Between Sony and Canon, Sony may be taking a slight edge in mirrorless camera bodies and sensor technology, but we remain of the opinion that Canon makes better glass and has a more exhaustive list of native lenses. Plus, Canon's longer photography history means more entry-level camera kits are available — especially for DSLR cameras. Professionals and semi-professionals may see Sony as the better label, but we see Canon as a better all-around brand for the average photographer. 

3. Fujifilm

Moving into the final brands included in our ranking, we see more manufacturers that aren't as common among hobbyist and semi-professional photographers — but Fujifilm is more and more piquing the interest of moderately-serious shutterbugs. 

The autofocus system used by Fujifilm tends to be more capable than Canon, while Fujifilm camera bodies are typically more lightweight and easier to travel with. The difference in photo quality is enough from Canon to Fujifilm that some users don't even mind switching from a full-frame Canon sensor to a crop sensor on a Fujifilm. In addition, a significant strength of Fujifilm is the camera's depth-of-field indicator, which is an excellent tool for landscape shots. 

All in all, Fujifilm cameras are very capable of capturing quality JPEGs, output beautifully sharp images, and are light enough to easily travel with. Better yet, they do all this while consistently delivering outstanding color. Fujifilm is still a bit of a niche name and doesn't cater much to videographers, but shooters who convert become fast loyalists. 

2. Hasselblad

You may think of Hasselblad as an overpriced Swedish legacy camera brand — we used to, too. However, the truth behind Hasselblad is that the professional-grade sensors behind these cameras — 100 to 400 megapixels — compete in an entirely different arena than semi-professional brands like Canon, Nikon, and Sony. This is especially true since Hasselblad doesn't partake in pixel binning as the formerly-mentioned brands do. Hasselblad is considered by many to be an outperformer of Leica, but we put Leica over Hasselblad in this ranking because Leica is generally more obtainable (although still breathtakingly expensive) to photographers than Hasselblad.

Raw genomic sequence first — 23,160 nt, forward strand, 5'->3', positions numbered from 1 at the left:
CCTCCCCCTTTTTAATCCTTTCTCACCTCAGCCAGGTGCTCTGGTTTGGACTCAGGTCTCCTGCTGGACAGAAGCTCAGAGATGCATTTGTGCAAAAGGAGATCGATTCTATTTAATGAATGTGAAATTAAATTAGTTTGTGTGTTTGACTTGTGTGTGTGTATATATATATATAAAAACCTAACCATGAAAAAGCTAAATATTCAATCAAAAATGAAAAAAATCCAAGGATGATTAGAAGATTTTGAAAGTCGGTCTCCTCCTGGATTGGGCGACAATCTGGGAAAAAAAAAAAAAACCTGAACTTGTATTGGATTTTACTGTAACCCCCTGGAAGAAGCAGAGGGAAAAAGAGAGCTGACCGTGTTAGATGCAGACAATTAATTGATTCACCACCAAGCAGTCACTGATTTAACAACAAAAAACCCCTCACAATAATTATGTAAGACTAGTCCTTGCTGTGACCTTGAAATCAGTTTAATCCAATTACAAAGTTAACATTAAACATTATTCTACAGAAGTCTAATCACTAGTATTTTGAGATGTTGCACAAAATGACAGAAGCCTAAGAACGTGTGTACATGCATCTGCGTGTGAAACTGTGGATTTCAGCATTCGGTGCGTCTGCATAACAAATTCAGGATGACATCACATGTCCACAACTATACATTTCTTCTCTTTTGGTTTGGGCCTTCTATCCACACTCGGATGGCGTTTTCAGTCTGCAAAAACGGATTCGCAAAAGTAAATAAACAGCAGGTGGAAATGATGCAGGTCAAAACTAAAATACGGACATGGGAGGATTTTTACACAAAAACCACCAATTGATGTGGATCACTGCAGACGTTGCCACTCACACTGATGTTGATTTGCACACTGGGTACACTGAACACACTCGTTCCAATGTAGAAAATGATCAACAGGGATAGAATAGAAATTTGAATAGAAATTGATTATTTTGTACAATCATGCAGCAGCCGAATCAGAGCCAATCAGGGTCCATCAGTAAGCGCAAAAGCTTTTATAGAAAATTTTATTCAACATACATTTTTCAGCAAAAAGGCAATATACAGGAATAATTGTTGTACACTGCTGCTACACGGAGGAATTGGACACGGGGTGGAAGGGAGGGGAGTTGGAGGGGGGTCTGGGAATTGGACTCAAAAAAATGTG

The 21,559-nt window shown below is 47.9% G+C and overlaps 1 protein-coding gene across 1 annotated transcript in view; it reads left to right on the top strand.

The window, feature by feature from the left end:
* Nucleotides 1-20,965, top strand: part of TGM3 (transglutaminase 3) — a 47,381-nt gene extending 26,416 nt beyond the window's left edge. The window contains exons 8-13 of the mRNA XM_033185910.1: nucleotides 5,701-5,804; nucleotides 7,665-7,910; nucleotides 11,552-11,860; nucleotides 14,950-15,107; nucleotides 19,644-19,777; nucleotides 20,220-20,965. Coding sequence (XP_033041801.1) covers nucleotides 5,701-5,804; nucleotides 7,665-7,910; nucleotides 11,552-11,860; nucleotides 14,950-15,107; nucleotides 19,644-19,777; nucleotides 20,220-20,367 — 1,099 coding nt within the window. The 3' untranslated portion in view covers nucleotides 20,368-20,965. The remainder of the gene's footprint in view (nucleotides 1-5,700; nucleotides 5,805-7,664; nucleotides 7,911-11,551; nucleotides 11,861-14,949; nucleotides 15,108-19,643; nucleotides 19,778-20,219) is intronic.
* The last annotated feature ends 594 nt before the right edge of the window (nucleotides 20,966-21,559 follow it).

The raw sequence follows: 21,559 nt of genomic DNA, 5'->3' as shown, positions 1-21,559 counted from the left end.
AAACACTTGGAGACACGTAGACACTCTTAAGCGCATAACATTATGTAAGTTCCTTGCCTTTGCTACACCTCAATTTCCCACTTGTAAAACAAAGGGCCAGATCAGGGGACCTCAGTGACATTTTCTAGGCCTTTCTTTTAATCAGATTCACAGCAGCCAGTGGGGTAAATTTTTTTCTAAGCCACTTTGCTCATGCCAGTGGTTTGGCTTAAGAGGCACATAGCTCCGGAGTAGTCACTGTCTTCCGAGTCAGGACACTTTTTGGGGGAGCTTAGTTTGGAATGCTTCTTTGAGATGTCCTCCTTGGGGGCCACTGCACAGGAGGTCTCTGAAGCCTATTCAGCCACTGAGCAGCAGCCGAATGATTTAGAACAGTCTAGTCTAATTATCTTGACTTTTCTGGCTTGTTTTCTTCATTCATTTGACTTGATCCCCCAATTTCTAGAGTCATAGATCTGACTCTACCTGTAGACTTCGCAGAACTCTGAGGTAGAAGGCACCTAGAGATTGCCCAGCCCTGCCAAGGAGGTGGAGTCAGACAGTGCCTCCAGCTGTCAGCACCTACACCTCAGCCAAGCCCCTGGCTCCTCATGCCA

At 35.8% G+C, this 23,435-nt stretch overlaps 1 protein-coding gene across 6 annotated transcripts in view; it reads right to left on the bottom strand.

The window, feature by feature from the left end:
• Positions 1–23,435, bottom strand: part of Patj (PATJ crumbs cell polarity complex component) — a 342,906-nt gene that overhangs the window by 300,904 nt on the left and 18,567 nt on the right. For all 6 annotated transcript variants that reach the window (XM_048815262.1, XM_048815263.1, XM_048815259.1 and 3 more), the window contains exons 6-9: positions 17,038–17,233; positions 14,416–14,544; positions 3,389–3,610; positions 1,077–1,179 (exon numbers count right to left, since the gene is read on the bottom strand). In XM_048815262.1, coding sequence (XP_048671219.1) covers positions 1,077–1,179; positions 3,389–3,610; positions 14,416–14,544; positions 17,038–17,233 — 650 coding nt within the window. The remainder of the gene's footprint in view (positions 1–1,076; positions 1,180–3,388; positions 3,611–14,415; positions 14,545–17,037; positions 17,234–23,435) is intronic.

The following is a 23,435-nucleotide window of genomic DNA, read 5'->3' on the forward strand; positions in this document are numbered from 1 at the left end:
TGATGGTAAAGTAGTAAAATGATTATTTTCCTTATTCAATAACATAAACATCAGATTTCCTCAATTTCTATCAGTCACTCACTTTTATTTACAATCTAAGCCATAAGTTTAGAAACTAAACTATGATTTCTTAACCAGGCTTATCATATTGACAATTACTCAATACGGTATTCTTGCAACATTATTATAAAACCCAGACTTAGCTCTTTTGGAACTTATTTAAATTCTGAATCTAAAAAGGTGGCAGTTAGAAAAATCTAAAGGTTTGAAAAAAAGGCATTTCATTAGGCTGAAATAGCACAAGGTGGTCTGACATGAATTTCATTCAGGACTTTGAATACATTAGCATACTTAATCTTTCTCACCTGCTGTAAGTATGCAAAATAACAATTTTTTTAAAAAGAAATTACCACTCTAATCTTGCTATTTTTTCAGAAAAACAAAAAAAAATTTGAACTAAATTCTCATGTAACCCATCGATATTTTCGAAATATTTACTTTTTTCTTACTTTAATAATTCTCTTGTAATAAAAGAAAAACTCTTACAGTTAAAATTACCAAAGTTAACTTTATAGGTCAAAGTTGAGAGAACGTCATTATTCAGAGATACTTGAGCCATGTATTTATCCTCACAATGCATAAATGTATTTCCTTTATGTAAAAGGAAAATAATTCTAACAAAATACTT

At the end of the day, the quality of Hasselblad lenses is unmatched in sharpness and color clarity. The combination of powerhouse sensors and world-class lenses make Hasselblad a common choice for astrophotographers — a few Hasselblad cameras remain on the Moon today — and macro photography experts. For most of us, it's a bucket list camera brand, one made with impeccable craftsmanship quality and generations of thoughtful research and development. 

1. Leica

The first Leica image we remember seeing was of an English woman walking down a rainy town street in a velvet peacoat. The raindrops falling in front of her were sharply defined, while behind her the clouds and street lamps melted into a gorgeous, moody bokeh. It was a gorgeous enough image to admit us into the Leica fandom for a lifetime. 

We aren't the only ones who have a great appreciation for images taken with a Leica, and a BBC retrospective observes that Leica cameras have captured stunning images for more than a century. Today, Leica encourages photographers to break away from the dependence on autofocus, a challenge that we will remain forever grateful for.

This legacy camera manufacturer has focused on exemplary capabilities in the fundamentals of shooting without burdening its cameras with gimmicky tech features. That's not to say that Leica cameras are rudimentary — modern tech is there — but the approach creates more confident and creative photographers, in our opinion. 

Camera capabilities aside, Leica boasts classic, handmade German craftsmanship. If well taken care of, a Leica camera — even a digital one, which by principle just doesn't last as long as a mechanical one — will give you many years of dutiful service.